Proportion information for round brilliant cut diamonds is provided on AGS Diamond Quality Documents and GIA Diamond Grading Reports in the form of a diamond graphic which is a scale model of the diamond represented by the diamond grading report which is based upon the actual measurements of the diamond. Although the crown and pavilion angle measurements are provided on the lab reports, we do not rely on these measurements to judge the cut quality of the diamond because they represent the average measurements for the crown and pavilion angles.
It is important to review a Sarin, OGI, or Helium, computerized proportions analysis which divulges what the spread of the high and low measurements are for each section that comprises the average measurement indicated on the lab report. Think about it. If the average crown angle measurement indicated on the lab report is 34.5 degrees and the lowest crown angle measurement is 34.3 degrees and the highest is 34.8 degrees, that is great! But if the low measurement is 33.5 degrees and the high measurement is 35.5 degrees, that is less than desirable (okay, it sucks) but the average measurement indicated on the graph provided on the lab report would still be 34.5 degrees.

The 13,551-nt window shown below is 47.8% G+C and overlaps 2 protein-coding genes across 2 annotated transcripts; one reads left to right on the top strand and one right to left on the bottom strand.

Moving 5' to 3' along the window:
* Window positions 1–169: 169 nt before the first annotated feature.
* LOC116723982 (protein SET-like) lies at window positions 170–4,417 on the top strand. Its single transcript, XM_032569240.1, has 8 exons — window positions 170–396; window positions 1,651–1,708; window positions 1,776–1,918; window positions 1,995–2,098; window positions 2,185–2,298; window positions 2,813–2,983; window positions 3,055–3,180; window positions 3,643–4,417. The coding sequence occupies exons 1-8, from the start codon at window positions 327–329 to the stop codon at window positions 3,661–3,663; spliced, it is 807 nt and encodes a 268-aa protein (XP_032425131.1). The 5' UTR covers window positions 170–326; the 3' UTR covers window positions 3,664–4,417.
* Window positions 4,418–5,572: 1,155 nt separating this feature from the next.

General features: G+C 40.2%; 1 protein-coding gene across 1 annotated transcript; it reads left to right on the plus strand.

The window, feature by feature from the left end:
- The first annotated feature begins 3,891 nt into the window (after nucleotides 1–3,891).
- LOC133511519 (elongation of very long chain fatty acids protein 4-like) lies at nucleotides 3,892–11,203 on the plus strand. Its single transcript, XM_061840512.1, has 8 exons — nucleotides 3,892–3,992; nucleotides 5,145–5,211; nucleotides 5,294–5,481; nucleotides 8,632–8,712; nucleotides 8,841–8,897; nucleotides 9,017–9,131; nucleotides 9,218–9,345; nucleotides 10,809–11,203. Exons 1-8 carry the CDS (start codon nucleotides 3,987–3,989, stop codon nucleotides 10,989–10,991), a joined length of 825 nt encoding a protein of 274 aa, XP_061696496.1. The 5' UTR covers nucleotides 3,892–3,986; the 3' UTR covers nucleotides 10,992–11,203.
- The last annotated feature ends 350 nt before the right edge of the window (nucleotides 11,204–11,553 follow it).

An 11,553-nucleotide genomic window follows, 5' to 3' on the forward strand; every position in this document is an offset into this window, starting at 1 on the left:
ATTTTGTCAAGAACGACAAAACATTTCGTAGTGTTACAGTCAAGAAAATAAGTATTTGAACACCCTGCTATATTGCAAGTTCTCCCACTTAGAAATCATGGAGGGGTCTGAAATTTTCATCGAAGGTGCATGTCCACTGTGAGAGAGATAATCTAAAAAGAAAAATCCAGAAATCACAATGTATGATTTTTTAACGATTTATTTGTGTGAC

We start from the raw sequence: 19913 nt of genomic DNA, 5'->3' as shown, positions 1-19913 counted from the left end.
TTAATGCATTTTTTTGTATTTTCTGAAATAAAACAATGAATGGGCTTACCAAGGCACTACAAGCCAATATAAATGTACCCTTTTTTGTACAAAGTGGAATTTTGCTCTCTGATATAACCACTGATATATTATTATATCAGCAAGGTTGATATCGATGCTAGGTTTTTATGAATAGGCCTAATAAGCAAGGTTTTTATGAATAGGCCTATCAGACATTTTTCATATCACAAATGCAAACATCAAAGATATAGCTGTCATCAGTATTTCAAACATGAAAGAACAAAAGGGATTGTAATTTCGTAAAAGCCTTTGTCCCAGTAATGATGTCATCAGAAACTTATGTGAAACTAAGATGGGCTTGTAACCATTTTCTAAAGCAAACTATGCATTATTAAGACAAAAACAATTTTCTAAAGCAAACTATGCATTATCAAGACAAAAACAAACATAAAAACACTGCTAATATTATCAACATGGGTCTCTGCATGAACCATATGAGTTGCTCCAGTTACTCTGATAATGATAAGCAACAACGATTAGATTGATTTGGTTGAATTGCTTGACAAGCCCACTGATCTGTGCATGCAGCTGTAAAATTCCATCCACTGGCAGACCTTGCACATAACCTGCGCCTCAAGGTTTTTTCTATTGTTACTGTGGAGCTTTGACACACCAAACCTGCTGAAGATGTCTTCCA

The next trick that Ali Baba and his den of thieves likes to rely upon is the infamous Tale of Marcel Tolkowsky. A physicist and member of a Belgian diamond cutting family, who in 1919 published Diamond Design, the first analysis of diamond proportions. His work was based on [what were then] modern theories of light behavior and his opinion of what proportions resulted in the best possible balance of brilliance and dispersion of light.
Ali Baba likes to say things like “This diamond has Tolkowsky proportions, but I didn’t want to increase the price of the diamond by having it certified”. This is usually bunk, if all of the proportions for the diamond met Tolkowsky’s parameters, he would have sent it in to be lab graded because then he would be able to get a better price for the diamond. By the way, none of the independent gemological laboratories actually “certify” anything, they merely report the characteristics of the diamond based on their opinion at the time the diamond was graded; thus use of the term “certified” is erroneous and misleading at best.